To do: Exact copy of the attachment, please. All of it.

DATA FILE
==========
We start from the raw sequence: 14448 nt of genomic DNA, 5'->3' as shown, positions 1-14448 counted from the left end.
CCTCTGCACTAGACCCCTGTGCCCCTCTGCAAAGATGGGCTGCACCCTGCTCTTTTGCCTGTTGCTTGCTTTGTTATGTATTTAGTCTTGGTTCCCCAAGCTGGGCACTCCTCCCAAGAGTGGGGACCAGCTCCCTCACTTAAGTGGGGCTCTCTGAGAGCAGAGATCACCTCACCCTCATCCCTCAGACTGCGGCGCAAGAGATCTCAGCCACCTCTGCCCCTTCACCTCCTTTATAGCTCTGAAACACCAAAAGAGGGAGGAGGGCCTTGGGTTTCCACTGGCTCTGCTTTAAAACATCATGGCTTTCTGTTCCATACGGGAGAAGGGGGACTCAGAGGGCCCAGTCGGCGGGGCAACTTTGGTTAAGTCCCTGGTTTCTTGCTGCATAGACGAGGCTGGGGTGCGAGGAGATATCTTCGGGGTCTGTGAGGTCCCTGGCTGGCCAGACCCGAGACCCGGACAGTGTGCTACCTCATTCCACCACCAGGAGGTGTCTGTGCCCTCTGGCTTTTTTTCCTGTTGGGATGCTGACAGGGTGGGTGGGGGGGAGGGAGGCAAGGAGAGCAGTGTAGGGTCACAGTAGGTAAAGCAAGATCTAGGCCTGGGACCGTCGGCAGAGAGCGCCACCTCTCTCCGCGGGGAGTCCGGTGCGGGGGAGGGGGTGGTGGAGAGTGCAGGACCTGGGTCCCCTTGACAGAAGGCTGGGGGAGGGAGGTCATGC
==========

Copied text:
We start from the raw sequence: 14448 nt of genomic DNA, 5'->3' as shown, positions 1-14448 counted from the left end.
CCTCTGCACTAGACCCCTGTGCCCCTCTGCAAAGATGGGCTGCACCCTGCTCTTTTGCCTGTTGCTTGCTTTGTTATGTATTTAGTCTTGGTTCCCCAAGCTGGGCACTCCTCCCAAGAGTGGGGACCAGCTCCCTCACTTAAGTGGGGCTCTCTGAGAGCAGAGATCACCTCACCCTCATCCCTCAGACTGCGGCGCAAGAGATCTCAGCCACCTCTGCCCCTTCACCTCCTTTATAGCTCTGAAACACCAAAAGAGGGAGGAGGGCCTTGGGTTTCCACTGGCTCTGCTTTAAAACATCATGGCTTTCTGTTCCATACGGGAGAAGGGGGACTCAGAGGGCCCAGTCGGCGGGGCAACTTTGGTTAAGTCCCTGGTTTCTTGCTGCATAGACGAGGCTGGGGTGCGAGGAGATATCTTCGGGGTCTGTGAGGTCCCTGGCTGGCCAGACCCGAGACCCGGACAGTGTGCTACCTCATTCCACCACCAGGAGGTGTCTGTGCCCTCTGGCTTTTTTTCCTGTTGGGATGCTGACAGGGTGGGTGGGGGGGAGGGAGGCAAGGAGAGCAGTGTAGGGTCACAGTAGGTAAAGCAAGATCTAGGCCTGGGACCGTCGGCAGAGAGCGCCACCTCTCTCCGCGGGGAGTCCGGTGCGGGGGAGGGGGTGGTGGAGAGTGCAGGACCTGGGTCCCCTTGACAGAAGGCTGGGGGAGGGAGGTCATGC